$$dB=\frac{\mu_0 \mu_r}{4\pi} \frac{Idlsin\theta}{r^2}$$ Now let’s see how can we reached at this formula.


Let us consider a long wire carrying a current I and also consider a point p in the space. You can see the wire below in orange color.

Let us also consider an infinitely small length of the wire dl at a distance r from the point P, see figure below. In the following figure, r is a distance-vector, making an angle θ with the direction of current in the infinitesimal portion of the wire.

Biot-Savart Law | statement and applications | Biot-Savart Law formula derivation class 12
Fig. 1, Biot-Savart Law, the current through the wire, source: physics key

If you try to visualize this diagram, then you will see that the magnetic field density at point P due to that infinitesimal length dl of the wire is directly proportional to the current flowing in this wire. This means, the higher the electric current in the wire, the higher the magnetic field density at the point P.

This is not only a work of visualisation. You can do it practical. Take a magnetic compass and place it near to a current carrying wire and see the deflection of magnetic needle at different magnitude of electric current in the wire. You will see that for higher current it show strong deflection and for low current it deflects least.

As the current flowing through the infinitesimal length of wire is the same as the current carried by the whole wire itself, then we can write as-
$$dB\propto I$$
It is also very obvious to think that the magnetic field density at the point P due to that infinitesimal length dl of wire is inversely proportional to the square of the distance from point P to the center of dl. So, mathematically we can also write this as-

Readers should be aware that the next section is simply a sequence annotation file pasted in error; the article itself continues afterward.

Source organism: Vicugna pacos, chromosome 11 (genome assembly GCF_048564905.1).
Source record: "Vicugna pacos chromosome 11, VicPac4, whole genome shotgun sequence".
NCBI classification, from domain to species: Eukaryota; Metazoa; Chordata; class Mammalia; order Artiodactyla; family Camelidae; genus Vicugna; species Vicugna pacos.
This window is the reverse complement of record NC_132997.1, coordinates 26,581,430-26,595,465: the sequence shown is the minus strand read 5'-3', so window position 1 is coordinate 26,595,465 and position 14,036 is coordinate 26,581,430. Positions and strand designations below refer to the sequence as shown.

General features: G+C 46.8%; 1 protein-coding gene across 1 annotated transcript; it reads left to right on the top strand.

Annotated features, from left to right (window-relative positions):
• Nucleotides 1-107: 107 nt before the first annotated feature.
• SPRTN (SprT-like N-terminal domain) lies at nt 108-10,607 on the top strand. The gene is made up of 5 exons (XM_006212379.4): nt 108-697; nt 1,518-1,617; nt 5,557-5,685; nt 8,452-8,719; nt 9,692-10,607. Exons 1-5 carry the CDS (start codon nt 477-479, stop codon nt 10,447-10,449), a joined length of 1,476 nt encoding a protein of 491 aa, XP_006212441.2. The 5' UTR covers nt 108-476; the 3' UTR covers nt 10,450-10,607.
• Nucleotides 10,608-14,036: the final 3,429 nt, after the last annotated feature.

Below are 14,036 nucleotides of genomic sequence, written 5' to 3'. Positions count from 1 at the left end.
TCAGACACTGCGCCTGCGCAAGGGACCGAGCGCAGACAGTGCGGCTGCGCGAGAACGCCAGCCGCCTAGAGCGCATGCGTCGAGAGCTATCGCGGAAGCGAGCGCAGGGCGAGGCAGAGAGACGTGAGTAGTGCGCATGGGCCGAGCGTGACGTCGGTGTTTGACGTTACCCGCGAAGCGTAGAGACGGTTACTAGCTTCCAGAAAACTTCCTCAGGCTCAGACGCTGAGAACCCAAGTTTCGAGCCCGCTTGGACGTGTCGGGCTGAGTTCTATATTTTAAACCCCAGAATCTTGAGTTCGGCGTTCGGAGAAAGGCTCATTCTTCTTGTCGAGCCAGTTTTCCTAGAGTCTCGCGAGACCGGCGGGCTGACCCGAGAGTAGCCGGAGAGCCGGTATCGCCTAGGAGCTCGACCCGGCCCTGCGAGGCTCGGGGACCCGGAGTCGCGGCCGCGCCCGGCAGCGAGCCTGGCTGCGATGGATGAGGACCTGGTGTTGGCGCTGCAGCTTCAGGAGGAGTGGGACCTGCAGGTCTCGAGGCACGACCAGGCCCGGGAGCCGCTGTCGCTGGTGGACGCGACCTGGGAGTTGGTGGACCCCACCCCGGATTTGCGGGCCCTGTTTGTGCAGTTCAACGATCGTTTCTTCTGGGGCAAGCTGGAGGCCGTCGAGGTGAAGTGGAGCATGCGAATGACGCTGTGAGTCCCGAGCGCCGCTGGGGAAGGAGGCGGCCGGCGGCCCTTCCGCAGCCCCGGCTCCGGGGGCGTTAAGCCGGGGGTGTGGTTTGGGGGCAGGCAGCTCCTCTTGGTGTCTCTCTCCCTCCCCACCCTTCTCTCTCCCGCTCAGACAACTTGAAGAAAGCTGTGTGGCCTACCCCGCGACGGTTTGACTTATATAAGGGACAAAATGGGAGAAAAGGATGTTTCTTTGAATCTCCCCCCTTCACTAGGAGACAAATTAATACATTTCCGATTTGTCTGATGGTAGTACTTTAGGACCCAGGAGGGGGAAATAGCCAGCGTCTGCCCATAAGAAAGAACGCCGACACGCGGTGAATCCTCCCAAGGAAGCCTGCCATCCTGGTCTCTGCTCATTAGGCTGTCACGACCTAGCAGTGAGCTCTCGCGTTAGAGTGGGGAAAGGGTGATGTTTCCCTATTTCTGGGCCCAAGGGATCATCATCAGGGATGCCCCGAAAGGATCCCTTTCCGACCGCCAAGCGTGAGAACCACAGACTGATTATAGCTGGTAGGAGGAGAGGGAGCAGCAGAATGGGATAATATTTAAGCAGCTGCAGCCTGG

$$dB\propto \frac{1}{r^2}$$
And last thing, the magnetic field density at the point P due to that infinitesimal portion of the wire is also directly proportional to the actual length of the infinitesimal length dl of the wire.

And as we know that θ is the angle between the distance vector r and the direction of current through this infinitesimal portion of the wire, then the component of dl directly facing perpendicular to the point P is given as dlsinθ.
$$hence\;dB\propto Idlsin\theta$$
Now, combining all these three above statements, we get-
$$dB\propto \frac{Idlsin\theta}{r^2}$$
This is a basic mathematical statement of Biot-Savart Law.
Now substitute the value of proportionality constant k (which we have discussed at the beginning of the article) in the below equation, then we get-
$$dB= k\frac{Idlsin\theta}{r^2}$$
$$\implies\;dB= \frac{\mu_0 \mu_r}{4\pi} \frac{Idlsin\theta}{r^2}$$
This is the same formula where did we want to reach. So this is the derivation of the Biot-Savart Law.



The formula which we have derived above is the Biot-Savart Law in the form of electric current. But above formula is not in vector form. In this section, we will see Biot-Savart Law in vector form having current element Idl.

The Biot–Savart is a law which is used to measure the resultant magnetic field B at position r in 3 dimensional-space, which is generated by a wire having current I. 

This law (Biot-Savart Law) is a physical example of a line integral and it is being calculated over the path C in which the electric currents flow (e.g. the wire). The equation in SI units is-